Abu Abd Allah Rudaki

His full name is Abu 'Abd Allah Ja'far ibn Muhammad. He is not only one of the most important Iranian poets but he is also the recognized founder of Perso-Tajik literature as a whole. Rudaki was born in the village of Rudak in the district of Panjakent in 858. Serving at the court of the Samanids of Bukhara (874-999), he was one of the first poets to use the newly devised Persian alphabet, a transcription of the Pahlavi language using Arabic letters.

Regarding Rudaki's childhood, 'Awfi, a chronicler of the time, provides some information. The poet's early life, therefore, is somewhat better documented than the lives of many of his contemporaries. According to 'Awfi, Rudaki was so intelligent and sharp that he memorized the entire text of the Qur'an by the time he was eight years old. He learned reading (Persian) and, soon after, began to compose poetry. Again, according to 'Awfi, Rudaki had a pleasant voice, a talent that connected him with the world of the musicians and dancers of his time. We even learn that his lute teacher was the famed Bakhtiar and that in due course he excelled the master. Finally, we learn that Nasr ibn Ahmad (913-942) summoned Rudaki to his court and made him his own special ward. Rudaki's fortune was on the rise.

On the basis of 'Awfi's report, M. M. Gerasimov's effort at reconstructing Rudaki's physical features, and Sadriddin Aini's study of Rudaki's life, the following can be deduced. Rudaki lived a happy life as a child, listening to his people's stories and songs, learning about their ways as well as their aspirations and needs. To this knowledge then he gradually put words expressing his peoples' desires as well as his own sentiments. His acquaintance with Bakhtiar opened a new vista, music, in his life. He traveled with Bakhtiar all around the Kuhistan (the present-day Tajik highlands), singing and composing. When Bakhtiar passed away and left him his famous lute, Rudaki continued the tradition until his fame reached the capital city of Bukhara. The ruler invited him and he prospered at the court. In 937, he fell out of favor. His life ended in wretched poverty.

There is an assertion in 'Awfi's report that gives the researcher food for thought. He says that Rudaki was blind from birth. But Awfi's assertion is not supported by other chroniclers of the time such as Sam'ani, Nizami 'Aruzi, and the anonymous author of Tarikhi Sistan (The History of Sistan). Could a poet conjure up delicate images of nature in the way that Rudaki did and be blind from birth? Could Rudaki have lost his vision gradually, or suddenly, due to an unknown circumstance? Gerasimov concludes that towards the end of his life the poet refused to follow tradition and produce empty praises of the ruler for pay. They held red-hot iron rods before his eyes and blinded him. Aini decides that ability to compose poetry is geared to hearing rather than to vision. His verdict is that the poet was blind from birth. His keen appreciation of images described to him formed a reservoir on which he drew for the wonderful similes and metaphors that his readers enjoy.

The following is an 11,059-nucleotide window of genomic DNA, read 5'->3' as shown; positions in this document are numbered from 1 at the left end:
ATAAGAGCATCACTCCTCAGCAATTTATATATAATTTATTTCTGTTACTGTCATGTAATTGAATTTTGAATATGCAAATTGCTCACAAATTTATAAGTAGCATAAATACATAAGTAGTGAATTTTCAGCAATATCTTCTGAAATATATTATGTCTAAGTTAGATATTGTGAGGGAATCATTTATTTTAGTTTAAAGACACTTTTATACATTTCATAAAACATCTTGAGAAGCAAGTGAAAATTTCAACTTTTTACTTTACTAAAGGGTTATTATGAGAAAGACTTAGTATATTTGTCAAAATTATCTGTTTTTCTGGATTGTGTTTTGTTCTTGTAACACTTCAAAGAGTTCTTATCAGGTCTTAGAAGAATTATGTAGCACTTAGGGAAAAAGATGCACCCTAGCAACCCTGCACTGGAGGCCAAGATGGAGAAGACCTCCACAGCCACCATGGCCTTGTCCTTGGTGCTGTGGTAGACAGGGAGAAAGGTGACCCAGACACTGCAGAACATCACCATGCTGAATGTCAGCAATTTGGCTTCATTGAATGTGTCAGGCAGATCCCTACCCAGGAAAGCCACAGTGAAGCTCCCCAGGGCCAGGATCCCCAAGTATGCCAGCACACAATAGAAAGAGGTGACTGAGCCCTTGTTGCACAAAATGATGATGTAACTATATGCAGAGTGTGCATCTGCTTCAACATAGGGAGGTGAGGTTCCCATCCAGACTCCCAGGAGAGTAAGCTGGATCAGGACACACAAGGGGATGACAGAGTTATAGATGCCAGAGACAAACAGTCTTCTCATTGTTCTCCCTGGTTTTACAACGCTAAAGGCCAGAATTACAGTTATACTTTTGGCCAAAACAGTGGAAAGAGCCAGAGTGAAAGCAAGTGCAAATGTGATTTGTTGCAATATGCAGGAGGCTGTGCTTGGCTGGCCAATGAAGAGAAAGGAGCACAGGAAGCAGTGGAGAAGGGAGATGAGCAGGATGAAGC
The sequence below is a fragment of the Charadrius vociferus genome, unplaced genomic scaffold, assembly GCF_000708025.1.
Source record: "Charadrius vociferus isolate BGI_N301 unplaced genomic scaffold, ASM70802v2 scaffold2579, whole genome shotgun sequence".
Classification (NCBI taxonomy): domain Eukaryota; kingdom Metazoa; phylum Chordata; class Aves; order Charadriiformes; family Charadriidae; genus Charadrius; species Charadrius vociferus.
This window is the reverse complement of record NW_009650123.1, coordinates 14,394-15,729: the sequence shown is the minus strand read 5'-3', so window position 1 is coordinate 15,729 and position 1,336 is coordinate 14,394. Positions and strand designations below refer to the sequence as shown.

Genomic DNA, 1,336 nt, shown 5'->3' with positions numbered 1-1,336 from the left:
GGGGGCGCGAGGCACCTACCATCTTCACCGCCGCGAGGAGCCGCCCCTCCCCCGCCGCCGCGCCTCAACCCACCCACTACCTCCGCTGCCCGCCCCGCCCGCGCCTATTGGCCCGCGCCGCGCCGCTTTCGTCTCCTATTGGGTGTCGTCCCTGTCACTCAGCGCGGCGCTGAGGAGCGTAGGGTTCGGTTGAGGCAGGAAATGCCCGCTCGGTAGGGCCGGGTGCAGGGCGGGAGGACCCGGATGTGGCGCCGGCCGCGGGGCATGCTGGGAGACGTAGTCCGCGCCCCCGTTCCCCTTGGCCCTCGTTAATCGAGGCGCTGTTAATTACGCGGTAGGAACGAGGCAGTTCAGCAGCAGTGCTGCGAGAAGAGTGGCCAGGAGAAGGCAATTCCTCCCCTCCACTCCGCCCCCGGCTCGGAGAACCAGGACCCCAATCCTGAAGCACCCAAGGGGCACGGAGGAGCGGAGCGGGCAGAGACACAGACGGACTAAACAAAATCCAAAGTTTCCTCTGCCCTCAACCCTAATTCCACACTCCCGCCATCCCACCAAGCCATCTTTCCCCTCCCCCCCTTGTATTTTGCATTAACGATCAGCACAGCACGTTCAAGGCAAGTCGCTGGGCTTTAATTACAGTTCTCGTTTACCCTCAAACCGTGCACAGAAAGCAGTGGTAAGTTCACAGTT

Additionally, the fact that Nasr ibn Ahmad summoned Rudaki to his court and made him his special ward was not because he knew Rudaki personally but because Rudaki was supported by Abul Fadl Bal'ami, one of the most prominent Wazirs (court minister) of the era. Recognizing Rudaki's abilities, especially in the context of the revival programs that were being implemented at the Samanid court, he commissioned the poet to translate the Kalila wa Dimna into Persian verse using the Arabic translation of Ibn Muqaffa'. (Kalila wa Dimna is a collection of fables that originated in India and were translated into Arabic in 750.) Rudaki was the right poet at the right time in the development of a culture that was being reconstituted on the basis of the relics of its past and the talent of its present subjects.

Rudaki's major themes include passage of time, old age, the inevitableness of natural death, the fickleness of fortune, importance of the matters of the heart, and the need to stay happy. Although he lavishly praises kings, nobles, and champions, his most cherished idols are knowledge and experience. The following bayt that appears on his monument in Dushanbe describes his lasting dedication to knowledge and experience:

    Har ki nomukht az guzashti ruzgor,
    Hich nomuzad zi hich omuzgor.

    No ordinary teacher will ever reach,
    He whom the passage of Time failed to teach.

Why did Rudaki's fortune decline? Perhaps after the death of his patron, due to the nature of the courts of the time, he could no longer sustain the high position that he had enjoyed. Perhaps he became involved in political activities that were frowned upon by the court. The point to remember, however, is that Bal'ami supported Rudaki and that the poet's fortunes turned almost immediately after the death of the powerful Wazir. Only three years separate their deaths. Rudaki died in Rudak, his birthplace, in 941.

Although some 100,000 bayts are attributed to Rudaki only 1,000 bayts are in existence. And even those are scattered among a number of biographies, histories, and books of advice.

Rudaki's poetry is simple in style, as court poetry should be. It reflects the charm of the pre-Islamic poetry of Iran. He avoids Arabism and does not use Qur'anic verses. More than anything, his poetry is accessible to schoolchildren of today. They enjoy his verses with little need for either explanation or interpretation.

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